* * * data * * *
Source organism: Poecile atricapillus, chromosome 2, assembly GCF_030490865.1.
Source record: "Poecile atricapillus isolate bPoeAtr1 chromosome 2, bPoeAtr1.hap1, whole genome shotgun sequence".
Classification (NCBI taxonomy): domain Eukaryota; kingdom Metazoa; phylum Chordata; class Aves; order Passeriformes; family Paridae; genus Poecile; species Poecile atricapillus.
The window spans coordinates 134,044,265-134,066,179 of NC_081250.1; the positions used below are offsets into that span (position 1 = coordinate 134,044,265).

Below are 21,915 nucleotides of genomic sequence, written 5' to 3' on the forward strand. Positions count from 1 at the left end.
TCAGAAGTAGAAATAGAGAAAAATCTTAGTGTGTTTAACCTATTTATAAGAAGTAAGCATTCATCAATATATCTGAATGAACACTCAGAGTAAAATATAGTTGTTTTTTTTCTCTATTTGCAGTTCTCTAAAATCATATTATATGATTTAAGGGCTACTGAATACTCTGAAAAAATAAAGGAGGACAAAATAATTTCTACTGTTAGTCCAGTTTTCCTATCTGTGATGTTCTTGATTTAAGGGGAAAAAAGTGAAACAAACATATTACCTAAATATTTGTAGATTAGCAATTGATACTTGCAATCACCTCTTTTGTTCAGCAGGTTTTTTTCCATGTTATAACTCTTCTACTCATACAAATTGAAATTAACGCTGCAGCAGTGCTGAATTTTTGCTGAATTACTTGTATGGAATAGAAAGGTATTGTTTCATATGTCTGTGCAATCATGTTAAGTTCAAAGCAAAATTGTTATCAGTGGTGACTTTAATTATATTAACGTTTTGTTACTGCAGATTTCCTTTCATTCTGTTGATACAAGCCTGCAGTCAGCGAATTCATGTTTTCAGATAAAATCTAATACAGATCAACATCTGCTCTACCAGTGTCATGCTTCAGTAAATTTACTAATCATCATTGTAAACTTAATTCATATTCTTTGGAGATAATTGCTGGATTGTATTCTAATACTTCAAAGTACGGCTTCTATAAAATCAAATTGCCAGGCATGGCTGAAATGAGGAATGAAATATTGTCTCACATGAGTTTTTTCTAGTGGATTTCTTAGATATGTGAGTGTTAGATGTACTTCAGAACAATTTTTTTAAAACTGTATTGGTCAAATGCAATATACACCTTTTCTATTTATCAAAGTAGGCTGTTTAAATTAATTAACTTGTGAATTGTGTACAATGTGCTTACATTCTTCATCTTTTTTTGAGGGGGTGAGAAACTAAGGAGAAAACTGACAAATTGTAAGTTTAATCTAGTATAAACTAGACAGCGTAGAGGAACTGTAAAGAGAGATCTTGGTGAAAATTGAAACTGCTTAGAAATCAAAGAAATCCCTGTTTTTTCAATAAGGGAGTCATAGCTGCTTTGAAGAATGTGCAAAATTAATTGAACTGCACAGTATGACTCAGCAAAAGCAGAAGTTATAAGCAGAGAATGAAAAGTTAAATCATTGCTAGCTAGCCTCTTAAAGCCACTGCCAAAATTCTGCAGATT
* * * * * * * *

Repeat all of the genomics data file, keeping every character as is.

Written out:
Source organism: Poecile atricapillus, chromosome 2, assembly GCF_030490865.1.
Source record: "Poecile atricapillus isolate bPoeAtr1 chromosome 2, bPoeAtr1.hap1, whole genome shotgun sequence".
Classification (NCBI taxonomy): domain Eukaryota; kingdom Metazoa; phylum Chordata; class Aves; order Passeriformes; family Paridae; genus Poecile; species Poecile atricapillus.
The window spans coordinates 134,044,265-134,066,179 of NC_081250.1; the positions used below are offsets into that span (position 1 = coordinate 134,044,265).

Below are 21,915 nucleotides of genomic sequence, written 5' to 3' on the forward strand. Positions count from 1 at the left end.
TCAGAAGTAGAAATAGAGAAAAATCTTAGTGTGTTTAACCTATTTATAAGAAGTAAGCATTCATCAATATATCTGAATGAACACTCAGAGTAAAATATAGTTGTTTTTTTTCTCTATTTGCAGTTCTCTAAAATCATATTATATGATTTAAGGGCTACTGAATACTCTGAAAAAATAAAGGAGGACAAAATAATTTCTACTGTTAGTCCAGTTTTCCTATCTGTGATGTTCTTGATTTAAGGGGAAAAAAGTGAAACAAACATATTACCTAAATATTTGTAGATTAGCAATTGATACTTGCAATCACCTCTTTTGTTCAGCAGGTTTTTTTCCATGTTATAACTCTTCTACTCATACAAATTGAAATTAACGCTGCAGCAGTGCTGAATTTTTGCTGAATTACTTGTATGGAATAGAAAGGTATTGTTTCATATGTCTGTGCAATCATGTTAAGTTCAAAGCAAAATTGTTATCAGTGGTGACTTTAATTATATTAACGTTTTGTTACTGCAGATTTCCTTTCATTCTGTTGATACAAGCCTGCAGTCAGCGAATTCATGTTTTCAGATAAAATCTAATACAGATCAACATCTGCTCTACCAGTGTCATGCTTCAGTAAATTTACTAATCATCATTGTAAACTTAATTCATATTCTTTGGAGATAATTGCTGGATTGTATTCTAATACTTCAAAGTACGGCTTCTATAAAATCAAATTGCCAGGCATGGCTGAAATGAGGAATGAAATATTGTCTCACATGAGTTTTTTCTAGTGGATTTCTTAGATATGTGAGTGTTAGATGTACTTCAGAACAATTTTTTTAAAACTGTATTGGTCAAATGCAATATACACCTTTTCTATTTATCAAAGTAGGCTGTTTAAATTAATTAACTTGTGAATTGTGTACAATGTGCTTACATTCTTCATCTTTTTTTGAGGGGGTGAGAAACTAAGGAGAAAACTGACAAATTGTAAGTTTAATCTAGTATAAACTAGACAGCGTAGAGGAACTGTAAAGAGAGATCTTGGTGAAAATTGAAACTGCTTAGAAATCAAAGAAATCCCTGTTTTTTCAATAAGGGAGTCATAGCTGCTTTGAAGAATGTGCAAAATTAATTGAACTGCACAGTATGACTCAGCAAAAGCAGAAGTTATAAGCAGAGAATGAAAAGTTAAATCATTGCTAGCTAGCCTCTTAAAGCCACTGCCAAAATTCTGCAGATT